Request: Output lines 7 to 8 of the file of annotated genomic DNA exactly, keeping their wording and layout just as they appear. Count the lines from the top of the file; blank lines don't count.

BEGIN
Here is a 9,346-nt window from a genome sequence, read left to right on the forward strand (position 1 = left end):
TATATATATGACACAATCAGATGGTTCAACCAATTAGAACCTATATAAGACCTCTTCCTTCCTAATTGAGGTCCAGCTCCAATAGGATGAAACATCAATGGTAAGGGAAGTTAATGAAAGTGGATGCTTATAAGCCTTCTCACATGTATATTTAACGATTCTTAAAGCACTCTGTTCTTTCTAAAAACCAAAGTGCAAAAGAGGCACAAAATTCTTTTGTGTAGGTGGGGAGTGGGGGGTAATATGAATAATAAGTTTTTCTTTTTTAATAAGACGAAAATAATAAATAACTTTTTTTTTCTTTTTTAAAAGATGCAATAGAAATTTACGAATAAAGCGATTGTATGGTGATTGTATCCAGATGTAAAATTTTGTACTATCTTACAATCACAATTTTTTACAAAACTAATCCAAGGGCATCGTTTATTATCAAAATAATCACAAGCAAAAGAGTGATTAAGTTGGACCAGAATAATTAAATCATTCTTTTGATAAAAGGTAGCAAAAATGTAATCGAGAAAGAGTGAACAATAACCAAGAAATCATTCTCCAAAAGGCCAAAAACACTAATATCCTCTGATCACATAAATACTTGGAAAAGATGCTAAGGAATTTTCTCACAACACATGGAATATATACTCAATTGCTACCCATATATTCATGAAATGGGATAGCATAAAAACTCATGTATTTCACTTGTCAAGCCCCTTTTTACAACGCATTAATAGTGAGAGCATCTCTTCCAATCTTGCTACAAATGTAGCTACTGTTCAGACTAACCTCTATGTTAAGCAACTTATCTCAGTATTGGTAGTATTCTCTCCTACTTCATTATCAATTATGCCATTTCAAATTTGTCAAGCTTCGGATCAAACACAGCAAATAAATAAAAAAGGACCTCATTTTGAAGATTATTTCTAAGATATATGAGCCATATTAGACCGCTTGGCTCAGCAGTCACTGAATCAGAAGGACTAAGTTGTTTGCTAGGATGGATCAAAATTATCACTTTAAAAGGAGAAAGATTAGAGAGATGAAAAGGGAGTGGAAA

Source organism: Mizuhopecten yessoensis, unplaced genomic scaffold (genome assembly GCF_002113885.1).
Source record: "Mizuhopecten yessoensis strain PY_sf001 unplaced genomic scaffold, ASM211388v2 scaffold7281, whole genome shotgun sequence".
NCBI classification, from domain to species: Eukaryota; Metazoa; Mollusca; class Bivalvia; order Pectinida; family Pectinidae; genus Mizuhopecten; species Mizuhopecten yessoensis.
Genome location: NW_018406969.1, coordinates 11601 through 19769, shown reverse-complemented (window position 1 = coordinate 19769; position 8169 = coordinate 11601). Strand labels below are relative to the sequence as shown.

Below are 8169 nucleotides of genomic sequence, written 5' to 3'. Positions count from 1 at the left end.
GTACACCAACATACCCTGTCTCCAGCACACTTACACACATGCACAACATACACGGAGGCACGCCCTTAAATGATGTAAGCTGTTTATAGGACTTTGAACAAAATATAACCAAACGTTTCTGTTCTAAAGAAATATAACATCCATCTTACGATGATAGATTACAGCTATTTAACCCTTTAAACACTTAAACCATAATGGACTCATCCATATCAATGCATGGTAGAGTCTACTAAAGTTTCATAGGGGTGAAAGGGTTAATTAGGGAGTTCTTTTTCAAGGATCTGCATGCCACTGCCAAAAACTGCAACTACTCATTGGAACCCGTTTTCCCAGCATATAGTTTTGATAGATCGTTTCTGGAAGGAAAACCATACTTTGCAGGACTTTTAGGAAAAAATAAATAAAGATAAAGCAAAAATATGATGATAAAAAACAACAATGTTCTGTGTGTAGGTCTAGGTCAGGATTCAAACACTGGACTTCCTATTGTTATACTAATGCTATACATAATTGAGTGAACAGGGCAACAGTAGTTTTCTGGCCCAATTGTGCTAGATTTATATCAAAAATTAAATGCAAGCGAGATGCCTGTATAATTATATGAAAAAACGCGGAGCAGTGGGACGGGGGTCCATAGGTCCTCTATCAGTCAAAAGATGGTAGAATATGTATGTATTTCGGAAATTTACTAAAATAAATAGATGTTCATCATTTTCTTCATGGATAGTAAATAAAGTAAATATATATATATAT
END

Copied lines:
Below are 8169 nucleotides of genomic sequence, written 5' to 3'. Positions count from 1 at the left end.
GTACACCAACATACCCTGTCTCCAGCACACTTACACACATGCACAACATACACGGAGGCACGCCCTTAAATGATGTAAGCTGTTTATAGGACTTTGAACAAAATATAACCAAACGTTTCTGTTCTAAAGAAATATAACATCCATCTTACGATGATAGATTACAGCTATTTAACCCTTTAAACACTTAAACCATAATGGACTCATCCATATCAATGCATGGTAGAGTCTACTAAAGTTTCATAGGGGTGAAAGGGTTAATTAGGGAGTTCTTTTTCAAGGATCTGCATGCCACTGCCAAAAACTGCAACTACTCATTGGAACCCGTTTTCCCAGCATATAGTTTTGATAGATCGTTTCTGGAAGGAAAACCATACTTTGCAGGACTTTTAGGAAAAAATAAATAAAGATAAAGCAAAAATATGATGATAAAAAACAACAATGTTCTGTGTGTAGGTCTAGGTCAGGATTCAAACACTGGACTTCCTATTGTTATACTAATGCTATACATAATTGAGTGAACAGGGCAACAGTAGTTTTCTGGCCCAATTGTGCTAGATTTATATCAAAAATTAAATGCAAGCGAGATGCCTGTATAATTATATGAAAAAACGCGGAGCAGTGGGACGGGGGTCCATAGGTCCTCTATCAGTCAAAAGATGGTAGAATATGTATGTATTTCGGAAATTTACTAAAATAAATAGATGTTCATCATTTTCTTCATGGATAGTAAATAAAGTAAATATATATATATAT